Manufacturers of regional and business aircraft have expressed various concerns about the US FAA proposal to fit 25h cockpit-voice recorders to all newly-manufactured models.

The FAA issued the proposal in December last year.

But while it has received broad support for its intention to improve safety investigation, by reducing the risk of information being overwritten, comments expressed to the regulator indicate dissatisfaction with a number of aspects.

Embraer believes the expansion of the requirement to smaller aircraft – with maximum take-off weights below 27t – will involve “several months” of selection and certification, and create a “bottleneck effect” on recorder supply chains.

It is urging a trebling of the compliance timeline from one year to three years.

Business jet manufacturer Bombardier says the inclusion of smaller aircraft models presents a “big challenge”, in terms of added certification costs and limited compliance time – particularly given that its products typically have low utilisation rates, with shorter ranges and flight times.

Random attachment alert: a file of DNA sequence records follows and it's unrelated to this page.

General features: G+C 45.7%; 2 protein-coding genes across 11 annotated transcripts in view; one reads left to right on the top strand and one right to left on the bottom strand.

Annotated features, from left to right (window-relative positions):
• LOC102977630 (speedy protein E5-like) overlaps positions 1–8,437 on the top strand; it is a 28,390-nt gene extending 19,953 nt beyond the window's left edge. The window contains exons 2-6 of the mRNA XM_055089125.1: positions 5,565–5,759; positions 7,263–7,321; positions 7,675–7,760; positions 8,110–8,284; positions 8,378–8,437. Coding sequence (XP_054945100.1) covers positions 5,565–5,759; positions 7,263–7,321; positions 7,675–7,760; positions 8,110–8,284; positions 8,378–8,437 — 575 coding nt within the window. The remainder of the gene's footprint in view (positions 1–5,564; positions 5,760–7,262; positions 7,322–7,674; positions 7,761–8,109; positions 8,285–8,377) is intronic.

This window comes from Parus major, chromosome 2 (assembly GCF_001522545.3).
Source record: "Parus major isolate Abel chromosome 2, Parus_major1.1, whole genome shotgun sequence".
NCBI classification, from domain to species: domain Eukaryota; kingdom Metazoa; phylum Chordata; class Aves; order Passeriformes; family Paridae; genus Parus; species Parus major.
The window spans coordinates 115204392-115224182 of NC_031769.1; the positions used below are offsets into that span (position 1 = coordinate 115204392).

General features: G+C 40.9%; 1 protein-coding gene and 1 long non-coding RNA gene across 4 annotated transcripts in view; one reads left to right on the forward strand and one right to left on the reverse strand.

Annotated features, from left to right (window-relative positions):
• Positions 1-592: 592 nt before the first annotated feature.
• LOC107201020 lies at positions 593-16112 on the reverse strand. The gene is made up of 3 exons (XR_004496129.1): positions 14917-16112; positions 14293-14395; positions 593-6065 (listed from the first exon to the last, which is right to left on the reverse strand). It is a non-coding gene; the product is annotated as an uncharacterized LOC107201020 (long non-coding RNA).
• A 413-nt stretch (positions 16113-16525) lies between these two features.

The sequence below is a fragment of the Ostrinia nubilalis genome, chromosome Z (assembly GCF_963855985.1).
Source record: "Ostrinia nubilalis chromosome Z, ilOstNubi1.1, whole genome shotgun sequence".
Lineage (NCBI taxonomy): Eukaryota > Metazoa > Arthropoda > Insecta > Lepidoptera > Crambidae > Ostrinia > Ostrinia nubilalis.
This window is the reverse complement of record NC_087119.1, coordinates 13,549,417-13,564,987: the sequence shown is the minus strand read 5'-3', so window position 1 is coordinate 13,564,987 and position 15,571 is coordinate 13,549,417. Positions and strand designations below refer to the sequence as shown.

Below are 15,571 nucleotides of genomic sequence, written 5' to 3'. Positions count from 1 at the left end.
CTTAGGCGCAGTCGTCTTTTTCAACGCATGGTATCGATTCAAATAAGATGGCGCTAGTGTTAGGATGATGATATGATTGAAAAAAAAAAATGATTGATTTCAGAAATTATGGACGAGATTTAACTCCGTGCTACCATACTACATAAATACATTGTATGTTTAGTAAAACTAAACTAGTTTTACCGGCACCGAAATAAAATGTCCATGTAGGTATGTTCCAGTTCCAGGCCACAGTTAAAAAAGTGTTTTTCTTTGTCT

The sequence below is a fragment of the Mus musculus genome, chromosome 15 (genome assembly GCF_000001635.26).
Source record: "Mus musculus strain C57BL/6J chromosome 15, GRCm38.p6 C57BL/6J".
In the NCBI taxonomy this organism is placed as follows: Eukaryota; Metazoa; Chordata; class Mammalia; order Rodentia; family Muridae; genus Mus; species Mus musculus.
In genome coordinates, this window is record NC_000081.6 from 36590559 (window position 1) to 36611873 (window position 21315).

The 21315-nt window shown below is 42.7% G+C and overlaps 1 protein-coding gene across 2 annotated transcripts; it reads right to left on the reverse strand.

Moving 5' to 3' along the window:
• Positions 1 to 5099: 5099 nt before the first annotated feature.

It has suggested that the proposal be amended to apply only to aircraft with maximum take-off weights above 27t, or made voluntary for aircraft below this threshold that are flown under Part 91 rules – which cover private operations.

The airframer also believes the compliance time needs extending, to two years at least, pointing out that adapting the 25h recorders used in its heavier aircraft to lower-weight jets will require “a considerable amount” of time and certification effort.


Source: NTSB

FAA proposals would require 25h recorders for smaller aircraft types

French turboprop manufacturer ATR says the inclusion of sub-27t aircraft will result in “dissymmetry” between US and European regulations, despite the FAA’s aim to ensure consistency between US rules and those of international authorities.

ATR adds that the average flight times for its aircraft, about 1-2h, are far less than those typical of long-haul jets.

“Cost-benefits of such evolution is not fully justified for such [aircraft],” it states in its response to the FAA.

ATR points out that switching to new 25h recorders will demand changes to ground-support equipment for operators, and argues that even a 25h duration will “reduce the risk, but will not remove it”, if the crew forgets to pull the recorder’s circuit-breaker – an action which might not happen for several days after an incident.